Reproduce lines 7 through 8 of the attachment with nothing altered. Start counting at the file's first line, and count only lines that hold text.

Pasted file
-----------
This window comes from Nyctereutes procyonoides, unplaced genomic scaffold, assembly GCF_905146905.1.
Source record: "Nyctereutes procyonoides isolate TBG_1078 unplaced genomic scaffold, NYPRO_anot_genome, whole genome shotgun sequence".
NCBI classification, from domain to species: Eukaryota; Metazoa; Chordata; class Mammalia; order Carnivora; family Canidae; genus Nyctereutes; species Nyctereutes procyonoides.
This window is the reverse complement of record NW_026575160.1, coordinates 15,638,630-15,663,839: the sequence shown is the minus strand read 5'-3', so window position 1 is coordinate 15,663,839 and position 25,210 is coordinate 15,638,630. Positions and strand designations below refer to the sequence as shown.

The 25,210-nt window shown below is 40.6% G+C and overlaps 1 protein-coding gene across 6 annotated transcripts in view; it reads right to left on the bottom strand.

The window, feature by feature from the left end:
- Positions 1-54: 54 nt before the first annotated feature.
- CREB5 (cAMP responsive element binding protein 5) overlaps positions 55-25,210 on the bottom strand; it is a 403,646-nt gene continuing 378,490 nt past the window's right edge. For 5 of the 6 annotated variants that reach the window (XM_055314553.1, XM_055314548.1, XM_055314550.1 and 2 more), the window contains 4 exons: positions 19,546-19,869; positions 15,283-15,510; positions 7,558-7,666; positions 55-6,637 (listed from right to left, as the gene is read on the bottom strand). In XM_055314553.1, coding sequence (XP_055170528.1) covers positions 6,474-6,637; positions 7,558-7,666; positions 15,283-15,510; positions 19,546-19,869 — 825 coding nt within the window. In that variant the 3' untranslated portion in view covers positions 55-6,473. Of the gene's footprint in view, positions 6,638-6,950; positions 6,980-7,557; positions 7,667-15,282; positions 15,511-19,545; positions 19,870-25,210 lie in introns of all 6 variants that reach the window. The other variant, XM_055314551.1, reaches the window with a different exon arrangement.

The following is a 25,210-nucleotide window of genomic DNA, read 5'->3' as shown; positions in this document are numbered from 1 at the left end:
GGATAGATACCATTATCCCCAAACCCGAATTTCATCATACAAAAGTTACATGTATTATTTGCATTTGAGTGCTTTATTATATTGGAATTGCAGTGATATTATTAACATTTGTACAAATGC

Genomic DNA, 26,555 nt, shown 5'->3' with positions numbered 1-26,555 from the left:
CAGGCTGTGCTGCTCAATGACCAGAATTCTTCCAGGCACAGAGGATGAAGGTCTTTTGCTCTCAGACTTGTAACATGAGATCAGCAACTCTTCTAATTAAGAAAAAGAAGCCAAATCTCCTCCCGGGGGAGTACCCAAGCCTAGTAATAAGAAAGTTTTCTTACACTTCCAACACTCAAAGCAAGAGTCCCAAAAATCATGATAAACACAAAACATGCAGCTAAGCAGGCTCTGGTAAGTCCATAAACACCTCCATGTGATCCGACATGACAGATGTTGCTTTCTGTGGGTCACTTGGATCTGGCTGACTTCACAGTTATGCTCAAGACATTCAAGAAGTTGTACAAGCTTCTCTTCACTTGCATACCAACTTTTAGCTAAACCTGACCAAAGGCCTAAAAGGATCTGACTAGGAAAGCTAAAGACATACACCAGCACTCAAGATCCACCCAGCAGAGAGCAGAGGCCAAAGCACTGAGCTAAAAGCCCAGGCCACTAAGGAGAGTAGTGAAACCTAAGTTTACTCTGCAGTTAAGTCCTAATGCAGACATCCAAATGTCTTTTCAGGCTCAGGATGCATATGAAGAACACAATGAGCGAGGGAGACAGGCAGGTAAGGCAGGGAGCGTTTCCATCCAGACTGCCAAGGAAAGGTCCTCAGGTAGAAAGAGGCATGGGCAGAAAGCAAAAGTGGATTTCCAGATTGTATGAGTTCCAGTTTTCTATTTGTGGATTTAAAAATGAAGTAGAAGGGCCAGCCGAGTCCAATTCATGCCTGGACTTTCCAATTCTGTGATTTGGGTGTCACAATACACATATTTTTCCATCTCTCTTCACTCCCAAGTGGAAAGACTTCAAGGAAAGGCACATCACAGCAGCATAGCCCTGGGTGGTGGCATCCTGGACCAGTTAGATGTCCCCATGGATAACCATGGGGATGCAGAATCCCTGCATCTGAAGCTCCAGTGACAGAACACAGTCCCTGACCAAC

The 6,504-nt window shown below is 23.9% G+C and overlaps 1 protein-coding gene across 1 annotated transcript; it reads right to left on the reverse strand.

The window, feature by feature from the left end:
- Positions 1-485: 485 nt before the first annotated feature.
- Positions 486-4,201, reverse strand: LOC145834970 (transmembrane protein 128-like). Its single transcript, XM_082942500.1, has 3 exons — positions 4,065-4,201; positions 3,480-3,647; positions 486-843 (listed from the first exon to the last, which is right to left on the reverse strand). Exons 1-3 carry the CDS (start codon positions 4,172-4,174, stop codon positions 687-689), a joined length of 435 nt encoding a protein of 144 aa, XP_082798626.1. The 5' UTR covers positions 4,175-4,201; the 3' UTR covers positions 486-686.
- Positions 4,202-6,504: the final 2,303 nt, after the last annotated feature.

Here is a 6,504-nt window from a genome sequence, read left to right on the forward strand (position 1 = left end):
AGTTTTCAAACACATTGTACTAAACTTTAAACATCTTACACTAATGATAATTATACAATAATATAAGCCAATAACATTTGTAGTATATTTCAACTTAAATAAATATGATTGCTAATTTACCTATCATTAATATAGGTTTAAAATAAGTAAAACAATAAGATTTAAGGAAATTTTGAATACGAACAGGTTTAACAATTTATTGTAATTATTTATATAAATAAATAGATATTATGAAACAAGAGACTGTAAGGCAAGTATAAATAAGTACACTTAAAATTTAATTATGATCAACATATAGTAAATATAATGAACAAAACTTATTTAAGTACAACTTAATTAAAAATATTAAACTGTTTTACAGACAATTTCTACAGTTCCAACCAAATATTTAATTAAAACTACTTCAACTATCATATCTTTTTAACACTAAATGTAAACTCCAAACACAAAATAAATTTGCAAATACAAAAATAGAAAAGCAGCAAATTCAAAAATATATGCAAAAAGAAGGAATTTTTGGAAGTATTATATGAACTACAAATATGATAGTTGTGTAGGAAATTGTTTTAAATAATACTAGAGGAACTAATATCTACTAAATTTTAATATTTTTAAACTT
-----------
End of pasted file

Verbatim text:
- Positions 1-54: 54 nt before the first annotated feature.
- CREB5 (cAMP responsive element binding protein 5) overlaps positions 55-25,210 on the bottom strand; it is a 403,646-nt gene continuing 378,490 nt past the window's right edge. For 5 of the 6 annotated variants that reach the window (XM_055314553.1, XM_055314548.1, XM_055314550.1 and 2 more), the window contains 4 exons: positions 19,546-19,869; positions 15,283-15,510; positions 7,558-7,666; positions 55-6,637 (listed from right to left, as the gene is read on the bottom strand). In XM_055314553.1, coding sequence (XP_055170528.1) covers positions 6,474-6,637; positions 7,558-7,666; positions 15,283-15,510; positions 19,546-19,869 — 825 coding nt within the window. In that variant the 3' untranslated portion in view covers positions 55-6,473. Of the gene's footprint in view, positions 6,638-6,950; positions 6,980-7,557; positions 7,667-15,282; positions 15,511-19,545; positions 19,870-25,210 lie in introns of all 6 variants that reach the window. The other variant, XM_055314551.1, reaches the window with a different exon arrangement.